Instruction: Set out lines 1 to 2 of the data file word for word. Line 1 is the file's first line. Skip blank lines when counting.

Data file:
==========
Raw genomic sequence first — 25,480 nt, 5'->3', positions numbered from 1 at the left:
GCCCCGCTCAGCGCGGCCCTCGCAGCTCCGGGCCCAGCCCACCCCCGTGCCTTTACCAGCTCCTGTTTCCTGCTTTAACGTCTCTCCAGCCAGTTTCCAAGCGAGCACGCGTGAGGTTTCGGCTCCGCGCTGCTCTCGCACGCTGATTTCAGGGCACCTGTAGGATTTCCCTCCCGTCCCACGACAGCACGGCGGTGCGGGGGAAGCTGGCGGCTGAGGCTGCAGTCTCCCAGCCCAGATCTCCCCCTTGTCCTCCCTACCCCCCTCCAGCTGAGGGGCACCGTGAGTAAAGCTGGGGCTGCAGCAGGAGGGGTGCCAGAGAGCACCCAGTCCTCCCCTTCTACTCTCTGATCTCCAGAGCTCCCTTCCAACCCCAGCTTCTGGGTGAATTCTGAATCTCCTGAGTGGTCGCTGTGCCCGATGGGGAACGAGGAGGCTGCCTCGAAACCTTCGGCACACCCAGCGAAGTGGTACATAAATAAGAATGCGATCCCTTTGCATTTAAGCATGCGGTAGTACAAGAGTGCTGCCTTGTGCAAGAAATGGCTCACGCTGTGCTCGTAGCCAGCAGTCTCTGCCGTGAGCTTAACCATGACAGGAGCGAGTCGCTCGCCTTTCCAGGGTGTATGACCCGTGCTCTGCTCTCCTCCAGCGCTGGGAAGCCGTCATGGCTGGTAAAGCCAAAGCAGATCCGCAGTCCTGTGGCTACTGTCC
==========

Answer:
Raw genomic sequence first — 25,480 nt, 5'->3', positions numbered from 1 at the left:
GCCCCGCTCAGCGCGGCCCTCGCAGCTCCGGGCCCAGCCCACCCCCGTGCCTTTACCAGCTCCTGTTTCCTGCTTTAACGTCTCTCCAGCCAGTTTCCAAGCGAGCACGCGTGAGGTTTCGGCTCCGCGCTGCTCTCGCACGCTGATTTCAGGGCACCTGTAGGATTTCCCTCCCGTCCCACGACAGCACGGCGGTGCGGGGGAAGCTGGCGGCTGAGGCTGCAGTCTCCCAGCCCAGATCTCCCCCTTGTCCTCCCTACCCCCCTCCAGCTGAGGGGCACCGTGAGTAAAGCTGGGGCTGCAGCAGGAGGGGTGCCAGAGAGCACCCAGTCCTCCCCTTCTACTCTCTGATCTCCAGAGCTCCCTTCCAACCCCAGCTTCTGGGTGAATTCTGAATCTCCTGAGTGGTCGCTGTGCCCGATGGGGAACGAGGAGGCTGCCTCGAAACCTTCGGCACACCCAGCGAAGTGGTACATAAATAAGAATGCGATCCCTTTGCATTTAAGCATGCGGTAGTACAAGAGTGCTGCCTTGTGCAAGAAATGGCTCACGCTGTGCTCGTAGCCAGCAGTCTCTGCCGTGAGCTTAACCATGACAGGAGCGAGTCGCTCGCCTTTCCAGGGTGTATGACCCGTGCTCTGCTCTCCTCCAGCGCTGGGAAGCCGTCATGGCTGGTAAAGCCAAAGCAGATCCGCAGTCCTGTGGCTACTGTCC